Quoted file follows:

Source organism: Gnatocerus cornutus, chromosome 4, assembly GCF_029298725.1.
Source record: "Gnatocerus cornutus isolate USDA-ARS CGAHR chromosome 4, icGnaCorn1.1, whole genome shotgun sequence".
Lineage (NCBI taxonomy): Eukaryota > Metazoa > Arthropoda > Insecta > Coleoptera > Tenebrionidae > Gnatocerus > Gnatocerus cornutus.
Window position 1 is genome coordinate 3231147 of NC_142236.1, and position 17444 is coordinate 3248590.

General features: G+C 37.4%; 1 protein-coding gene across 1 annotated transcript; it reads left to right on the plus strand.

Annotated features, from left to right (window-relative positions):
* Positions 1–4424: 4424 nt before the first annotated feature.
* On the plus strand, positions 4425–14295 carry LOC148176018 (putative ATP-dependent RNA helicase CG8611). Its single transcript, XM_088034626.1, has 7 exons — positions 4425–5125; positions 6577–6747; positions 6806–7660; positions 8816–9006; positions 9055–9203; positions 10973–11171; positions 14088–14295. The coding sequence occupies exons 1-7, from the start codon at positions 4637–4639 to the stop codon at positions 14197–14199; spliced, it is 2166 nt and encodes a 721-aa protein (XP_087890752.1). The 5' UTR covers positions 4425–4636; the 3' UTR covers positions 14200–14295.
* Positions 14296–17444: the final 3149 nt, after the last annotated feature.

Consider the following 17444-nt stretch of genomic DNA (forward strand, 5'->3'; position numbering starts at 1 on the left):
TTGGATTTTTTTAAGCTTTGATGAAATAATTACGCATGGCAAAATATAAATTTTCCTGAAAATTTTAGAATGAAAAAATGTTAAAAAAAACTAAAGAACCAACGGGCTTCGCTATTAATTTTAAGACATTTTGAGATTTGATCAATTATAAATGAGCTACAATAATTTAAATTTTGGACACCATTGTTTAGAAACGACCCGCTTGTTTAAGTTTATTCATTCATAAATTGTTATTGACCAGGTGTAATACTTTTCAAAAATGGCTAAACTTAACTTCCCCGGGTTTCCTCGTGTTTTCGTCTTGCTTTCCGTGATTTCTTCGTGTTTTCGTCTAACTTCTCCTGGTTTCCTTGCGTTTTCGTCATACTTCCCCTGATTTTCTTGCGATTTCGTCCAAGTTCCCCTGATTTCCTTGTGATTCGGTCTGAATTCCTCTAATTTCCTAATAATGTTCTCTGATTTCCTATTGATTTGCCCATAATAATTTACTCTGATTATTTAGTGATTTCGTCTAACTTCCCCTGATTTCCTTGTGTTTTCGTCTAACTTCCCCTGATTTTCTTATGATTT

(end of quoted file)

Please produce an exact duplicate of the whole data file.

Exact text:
Source organism: Gnatocerus cornutus, chromosome 4, assembly GCF_029298725.1.
Source record: "Gnatocerus cornutus isolate USDA-ARS CGAHR chromosome 4, icGnaCorn1.1, whole genome shotgun sequence".
Lineage (NCBI taxonomy): Eukaryota > Metazoa > Arthropoda > Insecta > Coleoptera > Tenebrionidae > Gnatocerus > Gnatocerus cornutus.
Window position 1 is genome coordinate 3231147 of NC_142236.1, and position 17444 is coordinate 3248590.

General features: G+C 37.4%; 1 protein-coding gene across 1 annotated transcript; it reads left to right on the plus strand.

Annotated features, from left to right (window-relative positions):
* Positions 1–4424: 4424 nt before the first annotated feature.
* On the plus strand, positions 4425–14295 carry LOC148176018 (putative ATP-dependent RNA helicase CG8611). Its single transcript, XM_088034626.1, has 7 exons — positions 4425–5125; positions 6577–6747; positions 6806–7660; positions 8816–9006; positions 9055–9203; positions 10973–11171; positions 14088–14295. The coding sequence occupies exons 1-7, from the start codon at positions 4637–4639 to the stop codon at positions 14197–14199; spliced, it is 2166 nt and encodes a 721-aa protein (XP_087890752.1). The 5' UTR covers positions 4425–4636; the 3' UTR covers positions 14200–14295.
* Positions 14296–17444: the final 3149 nt, after the last annotated feature.

Consider the following 17444-nt stretch of genomic DNA (forward strand, 5'->3'; position numbering starts at 1 on the left):
TTGGATTTTTTTAAGCTTTGATGAAATAATTACGCATGGCAAAATATAAATTTTCCTGAAAATTTTAGAATGAAAAAATGTTAAAAAAAACTAAAGAACCAACGGGCTTCGCTATTAATTTTAAGACATTTTGAGATTTGATCAATTATAAATGAGCTACAATAATTTAAATTTTGGACACCATTGTTTAGAAACGACCCGCTTGTTTAAGTTTATTCATTCATAAATTGTTATTGACCAGGTGTAATACTTTTCAAAAATGGCTAAACTTAACTTCCCCGGGTTTCCTCGTGTTTTCGTCTTGCTTTCCGTGATTTCTTCGTGTTTTCGTCTAACTTCTCCTGGTTTCCTTGCGTTTTCGTCATACTTCCCCTGATTTTCTTGCGATTTCGTCCAAGTTCCCCTGATTTCCTTGTGATTCGGTCTGAATTCCTCTAATTTCCTAATAATGTTCTCTGATTTCCTATTGATTTGCCCATAATAATTTACTCTGATTATTTAGTGATTTCGTCTAACTTCCCCTGATTTCCTTGTGTTTTCGTCTAACTTCCCCTGATTTTCTTATGATTT